Why We Should Support Our Leaders But Trust in God

Rob Schwarzwalder is Senior Vice President at Family Research Council. This article appeared on Christian Headlines, November 20, 2014.

Conservatives are very pleased with the results of the recent elections.  For some, there is the partisan satisfaction of Republican wins across the nation.  For others, the Administration's failures in economic, military and foreign policy have caused great concern; it can be hoped that the GOP will take measured steps to redress them, to the extent possible.  And for social conservatives, there is the nascent if modest hope that some good things can be advanced and some others be stopped.  
The past six years under Barack Obama have seen the advancement of policies inimical to the priorities and convictions of social conservatives.  From abortion and same-sex "marriage" to religious liberty violations and government corruption, conservative "values voters" have been dismayed by the actions of an Administration often at odds with their most deeply held beliefs.
Indisputably, Tuesday's electoral wins were sweeping. As noted by the Wall Street Journal, the GOP will have at least 52 seats in the U.S. Senate, the largest House majority since 1947, 31 governorships, and more than 4,000 state legislative seats, the most since 1928. 
A fundamental reason is a deep sense of uneasiness with Mr. Obama's presidency.  "In a  Wall Street Journal/NBC News poll  released (just before the election), 67% of registered voters said they want to see Mr. Obama change the direction he is leading the country 'a great deal' or 'quite a bit'." 
This is particularly striking in light of the President's comments last month at Northwestern University: "I am not on the ballot this fall.  Michelle is pretty happy about that.  But make no mistake:  (My) policies are on the ballot  -- every single one of them." 
The President's candor was refreshing; let's say, at least for the sake of argument, that his analysis was substantially correct.  Thus, it can be argued that on November 4, Mr. Obama's policies were repudiated decisively.
This should encourage those of us who agree with the  Manhattan Declaration  that "in our nation today the lives of the unborn, the disabled, and the elderly are severely threatened; that the institution of marriage, already buffeted by promiscuity, infidelity and divorce, is in jeopardy of being redefined to accommodate fashionable ideologies; that freedom of religion and the rights of conscience are gravely jeopardized by those who would use the instruments of coercion to compel persons of faith to compromise their deepest convictions."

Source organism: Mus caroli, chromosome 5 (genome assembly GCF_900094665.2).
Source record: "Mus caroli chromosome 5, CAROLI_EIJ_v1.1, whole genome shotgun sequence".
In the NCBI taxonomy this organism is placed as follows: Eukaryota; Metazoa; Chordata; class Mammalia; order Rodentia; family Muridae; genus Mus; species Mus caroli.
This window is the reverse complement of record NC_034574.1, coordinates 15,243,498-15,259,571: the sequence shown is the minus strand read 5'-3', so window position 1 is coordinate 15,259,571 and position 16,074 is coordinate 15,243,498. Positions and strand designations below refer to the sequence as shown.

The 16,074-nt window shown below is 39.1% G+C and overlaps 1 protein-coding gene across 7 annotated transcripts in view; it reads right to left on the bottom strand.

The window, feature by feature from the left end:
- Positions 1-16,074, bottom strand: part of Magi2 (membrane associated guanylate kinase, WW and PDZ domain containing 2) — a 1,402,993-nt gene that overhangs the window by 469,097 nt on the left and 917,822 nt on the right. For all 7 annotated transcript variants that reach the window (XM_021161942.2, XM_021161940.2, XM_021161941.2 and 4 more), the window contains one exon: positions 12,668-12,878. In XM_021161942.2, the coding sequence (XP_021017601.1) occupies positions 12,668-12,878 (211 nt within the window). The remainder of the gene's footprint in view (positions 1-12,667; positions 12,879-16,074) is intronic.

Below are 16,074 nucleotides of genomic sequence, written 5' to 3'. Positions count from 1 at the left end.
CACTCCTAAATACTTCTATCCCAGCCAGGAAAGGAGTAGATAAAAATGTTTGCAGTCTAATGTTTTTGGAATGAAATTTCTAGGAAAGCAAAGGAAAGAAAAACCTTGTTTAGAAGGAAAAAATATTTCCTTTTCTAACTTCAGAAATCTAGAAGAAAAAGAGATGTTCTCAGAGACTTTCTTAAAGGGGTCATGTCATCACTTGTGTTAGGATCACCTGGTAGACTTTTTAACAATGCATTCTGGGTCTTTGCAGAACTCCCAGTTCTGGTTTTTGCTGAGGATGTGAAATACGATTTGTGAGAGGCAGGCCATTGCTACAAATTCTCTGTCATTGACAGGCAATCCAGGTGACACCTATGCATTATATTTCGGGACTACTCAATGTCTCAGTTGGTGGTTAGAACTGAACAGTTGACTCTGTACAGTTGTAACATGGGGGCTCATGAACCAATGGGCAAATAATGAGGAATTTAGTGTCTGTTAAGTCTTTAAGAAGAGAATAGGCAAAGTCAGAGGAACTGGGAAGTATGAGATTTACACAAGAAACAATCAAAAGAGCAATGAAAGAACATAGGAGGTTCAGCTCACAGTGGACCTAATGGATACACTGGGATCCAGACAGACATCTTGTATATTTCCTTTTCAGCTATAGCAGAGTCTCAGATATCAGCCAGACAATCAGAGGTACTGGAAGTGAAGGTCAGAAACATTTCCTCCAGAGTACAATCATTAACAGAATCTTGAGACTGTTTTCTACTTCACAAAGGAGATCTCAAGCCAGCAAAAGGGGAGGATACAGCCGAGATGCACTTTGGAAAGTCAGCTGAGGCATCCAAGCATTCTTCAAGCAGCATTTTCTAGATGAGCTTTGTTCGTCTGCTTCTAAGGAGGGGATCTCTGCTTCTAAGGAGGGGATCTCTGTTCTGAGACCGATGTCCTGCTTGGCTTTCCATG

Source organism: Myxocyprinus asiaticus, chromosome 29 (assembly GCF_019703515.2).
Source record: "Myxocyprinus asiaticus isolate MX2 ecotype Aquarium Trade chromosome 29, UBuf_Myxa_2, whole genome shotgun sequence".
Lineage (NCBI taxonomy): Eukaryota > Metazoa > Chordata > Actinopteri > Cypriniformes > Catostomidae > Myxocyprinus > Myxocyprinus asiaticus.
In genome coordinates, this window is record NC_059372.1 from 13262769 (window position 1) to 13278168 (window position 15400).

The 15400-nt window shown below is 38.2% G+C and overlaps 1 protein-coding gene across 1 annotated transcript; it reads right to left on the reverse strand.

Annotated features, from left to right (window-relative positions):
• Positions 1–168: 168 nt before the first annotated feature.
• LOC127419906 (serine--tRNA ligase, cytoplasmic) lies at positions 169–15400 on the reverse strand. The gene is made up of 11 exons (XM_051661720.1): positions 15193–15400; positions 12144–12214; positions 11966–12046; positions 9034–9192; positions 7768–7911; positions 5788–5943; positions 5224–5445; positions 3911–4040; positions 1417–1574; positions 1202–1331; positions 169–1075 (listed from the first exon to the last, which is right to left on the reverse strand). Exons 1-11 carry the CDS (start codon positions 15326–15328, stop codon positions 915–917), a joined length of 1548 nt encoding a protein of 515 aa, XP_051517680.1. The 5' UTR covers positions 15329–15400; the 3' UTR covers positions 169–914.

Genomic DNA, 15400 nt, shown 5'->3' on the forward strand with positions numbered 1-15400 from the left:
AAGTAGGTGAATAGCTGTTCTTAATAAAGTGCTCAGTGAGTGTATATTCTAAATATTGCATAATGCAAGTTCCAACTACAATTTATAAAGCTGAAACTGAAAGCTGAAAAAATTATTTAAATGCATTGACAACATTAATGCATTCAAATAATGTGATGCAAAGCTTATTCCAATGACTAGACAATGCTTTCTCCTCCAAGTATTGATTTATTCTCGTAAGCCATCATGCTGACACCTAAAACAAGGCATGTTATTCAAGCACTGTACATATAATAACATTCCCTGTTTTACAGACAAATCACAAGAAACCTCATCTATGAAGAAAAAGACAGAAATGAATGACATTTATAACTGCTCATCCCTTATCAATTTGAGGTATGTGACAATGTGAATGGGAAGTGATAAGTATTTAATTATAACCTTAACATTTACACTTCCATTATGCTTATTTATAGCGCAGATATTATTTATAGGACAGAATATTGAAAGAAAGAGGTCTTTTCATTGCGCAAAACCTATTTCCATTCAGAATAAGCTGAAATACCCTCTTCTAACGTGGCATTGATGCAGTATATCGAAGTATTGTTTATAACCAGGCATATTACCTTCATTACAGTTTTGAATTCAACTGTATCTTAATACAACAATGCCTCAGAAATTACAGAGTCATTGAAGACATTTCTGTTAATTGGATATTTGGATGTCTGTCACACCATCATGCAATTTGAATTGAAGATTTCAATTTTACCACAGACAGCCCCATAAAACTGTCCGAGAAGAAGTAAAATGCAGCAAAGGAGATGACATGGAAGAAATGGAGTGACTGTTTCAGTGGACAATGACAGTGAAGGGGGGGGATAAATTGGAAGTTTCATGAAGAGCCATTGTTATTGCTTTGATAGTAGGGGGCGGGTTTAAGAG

However: The biblical charge for Christians not to put their trust in princes is as relevant today as it was on November 3.  As long as sin remains in the world and finiteness remains in man, our leaders will do wrong things and/or make unwise judgments.  
For Christians, these things should be axiomatic.  Yet in the flush of political victory, there can be a temptation to believe what Churchill called "the broad, sunlit uplands" of enduring and beneficent transformation are just around the corner.
They're not: We can make serious if usually incremental change, but nothing in this world is final except our mortality and fallenness.  
We will never through political action of any kind - local, state, or national - create the kingdom of God on earth.  Beachheads of that kingdom, yes: Look at the Christian pregnancy care center movement and the ministries helping trafficked and abused women, and consider the many  pro-life laws enacted at the state level in recent years.
We can also rejoice in the fact that God can give us great leaders; Abraham Lincoln and William Wilberforce come to mind.  We can pray that other such leaders will be raised-up by a merciful Lord.  Yet there is but one Savior; He is the second Adam, not a son of the first.  There is but one eternal country, and its kingdom is not composed of 50 states but all the universe.
So, although Christians must work wisely and vigorously to articulate right and justice into our public laws, for both the glory of God and the good of our fellow citizens, we must do so with the humility of those who serve Him Who knows the end from the beginning and is sovereign over time and eternity (Isaiah 46:10).  And as American citizens, we must make our policy arguments on the basis conscience and reason, the "self-evident" "laws of nature and of nature's God," upon which our Founders grounded the liberties we have for so long enjoyed.
Let's pray for our leaders, support them when they're right, oppose them (with both grace and truth) when they're wrong, advance "faith, family and freedom" in public life, and stand always for the truth that always "abideth still."  Yet let's also remember the words of Psalm 146: 
Put not your trust in princes, in a son of man, in whom there is no salvation. When his breath departs, he returns to the earth; on that very day his plans perish. Blessed is he whose help is the God of Jacob, whose hope is in the Lord his God, Who made heaven and earth, the sea, and all that is in them, Who keeps faith forever; Who executes justice for the oppressed, Who gives food to the hungry.